This photo of Snow in Australia was taken yesterday from our backyard…literally.
Although I’m a Canadian on a permanent mission to avoid winter, I’ve done a pretty crappy job of it.
This post was originally published in 2009. It has since been updated for accuracy of links and content.
After summer in western Canada, I spent my first traveling winter in Hawaii. Now that was hardly a tough winter to endure – the only drawback to winter life in Hawaii was the lack of daylight hours that we all suffer from in the dead of winter. (And as somebody who has flirted with SAD syndrome for many years, daylight is actually quite important to me).
After a not-so-bad winter in the northern hemisphere under our belts, we traveled into the southern hemisphere, only to find ourselves charging headlong into winter again. We weren’t sure what that meant in terms of climate, as our research revealed that Australia is a country of extremes and we had trouble deciphering where the extreme spots were and when they were actually extreme.
So as Canadians, we figured that nowhere in Oz is as cold or extreme as Canada is, and planned our itinerary anyway. It was much (much, much) colder than Hawaii, but still not as brutal as Canadian winters can be. (Then again, I never spent a Canadian winter in a camper van as we did in Oz – and nearly froze to death in so doing; all things are relative).
After enduring a year of solid winter (if not for climate, then for crappy daylight hours), we finally embarked on summer in Australia. Problem is, as soon as summer started, so too did the bushfires, and we spent the remainder of our glorious summer shrouded in smoke, STILL unable to enjoy the sun’s healing rays!
And here we are, in the dead of winter again. What happened?!?! I feel like I’ve missed summer three times in a row. Poor travel planning? Possibly.
But here is the good news: Snow in Australia is not as psychologically disturbing as it is in Canada.
In Canada, snow is a pain. It stops traffic, causes accidents, makes walking almost impossible for the snowdrifts in the way and cars racing along the road covering you from head to toe with dirty cold slush. It is not romantic, cozy, fluffy, or any of those things that people who don’t live in snow think it is. Unless you are far away from civilization, snow is pretty in Canada for about the first few minutes or hours, before it becomes a brown icy mess. And if you want to head out of the city to enjoy the snow, you still have to contend with adverse weather conditions, slippery roads, and poor light to get there.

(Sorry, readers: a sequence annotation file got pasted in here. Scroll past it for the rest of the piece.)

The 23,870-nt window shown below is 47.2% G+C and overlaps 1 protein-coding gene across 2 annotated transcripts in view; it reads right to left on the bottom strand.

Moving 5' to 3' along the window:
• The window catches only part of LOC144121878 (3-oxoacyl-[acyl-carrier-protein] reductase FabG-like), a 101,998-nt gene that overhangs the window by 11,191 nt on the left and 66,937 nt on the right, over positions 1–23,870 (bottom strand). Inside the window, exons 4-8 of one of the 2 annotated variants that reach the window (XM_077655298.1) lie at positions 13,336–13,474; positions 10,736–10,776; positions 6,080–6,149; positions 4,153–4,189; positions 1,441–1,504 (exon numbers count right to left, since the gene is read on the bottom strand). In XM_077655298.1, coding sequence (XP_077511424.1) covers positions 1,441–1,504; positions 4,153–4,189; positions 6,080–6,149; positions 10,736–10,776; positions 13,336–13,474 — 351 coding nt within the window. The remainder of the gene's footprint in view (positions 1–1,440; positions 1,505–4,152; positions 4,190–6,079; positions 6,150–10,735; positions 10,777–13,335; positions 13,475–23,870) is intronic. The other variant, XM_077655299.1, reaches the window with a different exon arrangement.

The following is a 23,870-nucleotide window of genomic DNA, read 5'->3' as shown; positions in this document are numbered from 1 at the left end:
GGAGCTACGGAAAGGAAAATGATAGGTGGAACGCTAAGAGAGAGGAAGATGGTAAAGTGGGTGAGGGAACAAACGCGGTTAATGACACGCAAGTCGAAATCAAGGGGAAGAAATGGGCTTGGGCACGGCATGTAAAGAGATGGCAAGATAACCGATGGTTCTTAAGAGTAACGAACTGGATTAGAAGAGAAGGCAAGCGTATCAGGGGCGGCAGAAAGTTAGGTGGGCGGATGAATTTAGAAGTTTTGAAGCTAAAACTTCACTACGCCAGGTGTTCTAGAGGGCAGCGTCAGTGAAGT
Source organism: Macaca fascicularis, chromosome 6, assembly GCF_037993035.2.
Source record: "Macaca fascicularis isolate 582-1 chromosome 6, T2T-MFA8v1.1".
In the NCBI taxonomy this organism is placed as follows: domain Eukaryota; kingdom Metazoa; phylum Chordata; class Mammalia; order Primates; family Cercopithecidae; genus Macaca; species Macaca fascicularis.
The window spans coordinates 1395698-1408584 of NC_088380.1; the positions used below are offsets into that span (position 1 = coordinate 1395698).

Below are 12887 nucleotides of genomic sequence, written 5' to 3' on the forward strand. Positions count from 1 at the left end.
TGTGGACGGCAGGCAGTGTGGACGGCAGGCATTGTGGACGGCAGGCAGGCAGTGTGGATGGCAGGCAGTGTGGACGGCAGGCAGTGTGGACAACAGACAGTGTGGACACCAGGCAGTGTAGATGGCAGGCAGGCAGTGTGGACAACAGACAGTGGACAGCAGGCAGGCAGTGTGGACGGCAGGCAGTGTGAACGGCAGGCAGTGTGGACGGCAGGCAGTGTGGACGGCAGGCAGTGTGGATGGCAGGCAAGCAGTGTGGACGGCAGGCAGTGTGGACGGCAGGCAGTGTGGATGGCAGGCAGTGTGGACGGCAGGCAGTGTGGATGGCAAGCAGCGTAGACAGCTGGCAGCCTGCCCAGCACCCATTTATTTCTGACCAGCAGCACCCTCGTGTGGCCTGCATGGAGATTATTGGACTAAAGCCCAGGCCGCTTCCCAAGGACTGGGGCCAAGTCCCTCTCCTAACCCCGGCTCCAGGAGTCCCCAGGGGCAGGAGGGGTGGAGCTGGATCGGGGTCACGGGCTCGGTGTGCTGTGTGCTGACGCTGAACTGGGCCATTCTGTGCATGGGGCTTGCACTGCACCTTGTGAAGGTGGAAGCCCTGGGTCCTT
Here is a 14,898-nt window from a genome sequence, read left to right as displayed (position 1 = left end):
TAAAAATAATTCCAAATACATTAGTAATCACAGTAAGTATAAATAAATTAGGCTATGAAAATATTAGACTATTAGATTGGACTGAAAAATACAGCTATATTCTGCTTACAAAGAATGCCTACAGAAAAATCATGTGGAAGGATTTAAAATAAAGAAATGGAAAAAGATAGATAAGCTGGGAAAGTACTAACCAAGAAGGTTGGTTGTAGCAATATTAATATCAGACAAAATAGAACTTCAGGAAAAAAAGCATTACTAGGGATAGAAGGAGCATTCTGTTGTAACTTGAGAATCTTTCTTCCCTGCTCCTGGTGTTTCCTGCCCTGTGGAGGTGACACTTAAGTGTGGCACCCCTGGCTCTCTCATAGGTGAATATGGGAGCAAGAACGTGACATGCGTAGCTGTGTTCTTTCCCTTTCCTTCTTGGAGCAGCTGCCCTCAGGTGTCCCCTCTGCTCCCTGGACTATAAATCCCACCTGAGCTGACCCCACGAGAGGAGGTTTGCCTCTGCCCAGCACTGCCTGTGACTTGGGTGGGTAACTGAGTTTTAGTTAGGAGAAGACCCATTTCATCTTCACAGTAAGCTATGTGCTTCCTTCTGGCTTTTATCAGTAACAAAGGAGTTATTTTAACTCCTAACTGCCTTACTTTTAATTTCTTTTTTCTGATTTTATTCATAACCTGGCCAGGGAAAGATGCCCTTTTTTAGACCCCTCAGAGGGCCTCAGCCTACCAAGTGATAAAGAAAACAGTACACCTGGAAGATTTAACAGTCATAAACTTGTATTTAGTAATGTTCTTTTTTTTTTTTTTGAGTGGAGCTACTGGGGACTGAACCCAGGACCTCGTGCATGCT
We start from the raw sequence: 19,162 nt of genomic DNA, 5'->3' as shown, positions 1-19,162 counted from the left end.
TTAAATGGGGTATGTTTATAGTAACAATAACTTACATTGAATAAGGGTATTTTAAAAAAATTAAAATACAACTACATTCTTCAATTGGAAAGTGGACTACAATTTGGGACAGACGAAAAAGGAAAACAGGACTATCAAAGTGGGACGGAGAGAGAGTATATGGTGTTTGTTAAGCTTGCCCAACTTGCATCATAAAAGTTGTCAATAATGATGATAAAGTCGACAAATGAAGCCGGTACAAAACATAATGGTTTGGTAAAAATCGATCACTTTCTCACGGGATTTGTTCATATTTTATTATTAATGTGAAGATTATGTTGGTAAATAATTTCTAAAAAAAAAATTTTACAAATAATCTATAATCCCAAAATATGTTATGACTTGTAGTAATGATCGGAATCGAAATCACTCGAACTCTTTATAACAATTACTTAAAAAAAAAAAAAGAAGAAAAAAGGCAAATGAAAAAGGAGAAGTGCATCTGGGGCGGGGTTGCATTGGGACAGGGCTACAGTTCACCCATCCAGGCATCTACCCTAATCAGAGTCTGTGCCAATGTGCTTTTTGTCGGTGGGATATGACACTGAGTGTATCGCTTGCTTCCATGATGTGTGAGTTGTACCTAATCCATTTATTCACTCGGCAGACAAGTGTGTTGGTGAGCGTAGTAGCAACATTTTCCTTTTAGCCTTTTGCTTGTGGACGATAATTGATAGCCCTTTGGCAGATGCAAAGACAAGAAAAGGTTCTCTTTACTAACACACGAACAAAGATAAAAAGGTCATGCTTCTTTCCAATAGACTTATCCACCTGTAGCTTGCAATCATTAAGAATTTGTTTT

Can you tell that I’m not a huge fan of Canadian winters?
So when I encounter all these Aussies who think the snow is really cool and get excited at the prospect of it falling, I consistently roll my eyes and explain how snow is far, far from a novelty for me.
But snow in Australia is actually a pleasant, pretty thing. It rarely if ever falls on the ground and stays, so it never gets dirty, icy, and ugly, nor does it pose additional hazards for motorists. In higher altitudes it covers the tops of mountains and plains, leaving the roads clear but cameras full of pretty pictures. .
So rarely in Australia do you have to contend with the snow in the course of a daily routine. Instead – it remains on the tree-tops and high-altitude ground, white and pristine. People will happily drive for hours to a place where there is snow so they can enjoy skiing, tobogganing, and snow play. Snow in Australia remains magical and beautiful.
In fact, winter in Australia is teaching me – slowly and reluctantly – to enjoy winter again. Aussie winters in Victoria are when the grass is at its greenest, and the morning fog dances with the trees, slowly dissipating to reveal beautiful landscapes over the course of the day. In fact, aside from the chilly temperatures (which rarely dip below 0 degrees but often feel like they do), winter is an enviable time of year around here. As long as I dress in multiple layers and brace for the cold, even I don’t hate winter here.
See Also: Winter Fog in Australia